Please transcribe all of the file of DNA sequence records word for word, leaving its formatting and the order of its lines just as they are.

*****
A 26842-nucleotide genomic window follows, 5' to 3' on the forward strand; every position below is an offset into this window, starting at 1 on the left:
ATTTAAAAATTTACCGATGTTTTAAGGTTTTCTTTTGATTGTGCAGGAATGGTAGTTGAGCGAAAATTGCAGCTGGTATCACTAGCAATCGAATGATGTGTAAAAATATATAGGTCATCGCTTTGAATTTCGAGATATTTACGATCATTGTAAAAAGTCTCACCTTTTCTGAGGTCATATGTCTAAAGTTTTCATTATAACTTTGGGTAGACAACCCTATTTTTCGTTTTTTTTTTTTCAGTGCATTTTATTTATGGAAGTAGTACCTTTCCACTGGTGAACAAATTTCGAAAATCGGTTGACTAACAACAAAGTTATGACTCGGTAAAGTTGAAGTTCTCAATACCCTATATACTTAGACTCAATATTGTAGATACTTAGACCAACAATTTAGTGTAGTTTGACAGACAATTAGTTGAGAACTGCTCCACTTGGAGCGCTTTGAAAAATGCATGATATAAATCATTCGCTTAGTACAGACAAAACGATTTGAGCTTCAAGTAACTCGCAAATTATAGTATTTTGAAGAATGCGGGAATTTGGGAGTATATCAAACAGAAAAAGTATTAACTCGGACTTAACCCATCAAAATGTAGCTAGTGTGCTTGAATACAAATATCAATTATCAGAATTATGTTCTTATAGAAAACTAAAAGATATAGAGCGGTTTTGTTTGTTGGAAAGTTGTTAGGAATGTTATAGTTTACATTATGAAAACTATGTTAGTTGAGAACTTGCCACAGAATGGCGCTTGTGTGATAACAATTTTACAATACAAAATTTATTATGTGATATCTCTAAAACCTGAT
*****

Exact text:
A 26842-nucleotide genomic window follows, 5' to 3' on the forward strand; every position below is an offset into this window, starting at 1 on the left:
ATTTAAAAATTTACCGATGTTTTAAGGTTTTCTTTTGATTGTGCAGGAATGGTAGTTGAGCGAAAATTGCAGCTGGTATCACTAGCAATCGAATGATGTGTAAAAATATATAGGTCATCGCTTTGAATTTCGAGATATTTACGATCATTGTAAAAAGTCTCACCTTTTCTGAGGTCATATGTCTAAAGTTTTCATTATAACTTTGGGTAGACAACCCTATTTTTCGTTTTTTTTTTTTCAGTGCATTTTATTTATGGAAGTAGTACCTTTCCACTGGTGAACAAATTTCGAAAATCGGTTGACTAACAACAAAGTTATGACTCGGTAAAGTTGAAGTTCTCAATACCCTATATACTTAGACTCAATATTGTAGATACTTAGACCAACAATTTAGTGTAGTTTGACAGACAATTAGTTGAGAACTGCTCCACTTGGAGCGCTTTGAAAAATGCATGATATAAATCATTCGCTTAGTACAGACAAAACGATTTGAGCTTCAAGTAACTCGCAAATTATAGTATTTTGAAGAATGCGGGAATTTGGGAGTATATCAAACAGAAAAAGTATTAACTCGGACTTAACCCATCAAAATGTAGCTAGTGTGCTTGAATACAAATATCAATTATCAGAATTATGTTCTTATAGAAAACTAAAAGATATAGAGCGGTTTTGTTTGTTGGAAAGTTGTTAGGAATGTTATAGTTTACATTATGAAAACTATGTTAGTTGAGAACTTGCCACAGAATGGCGCTTGTGTGATAACAATTTTACAATACAAAATTTATTATGTGATATCTCTAAAACCTGAT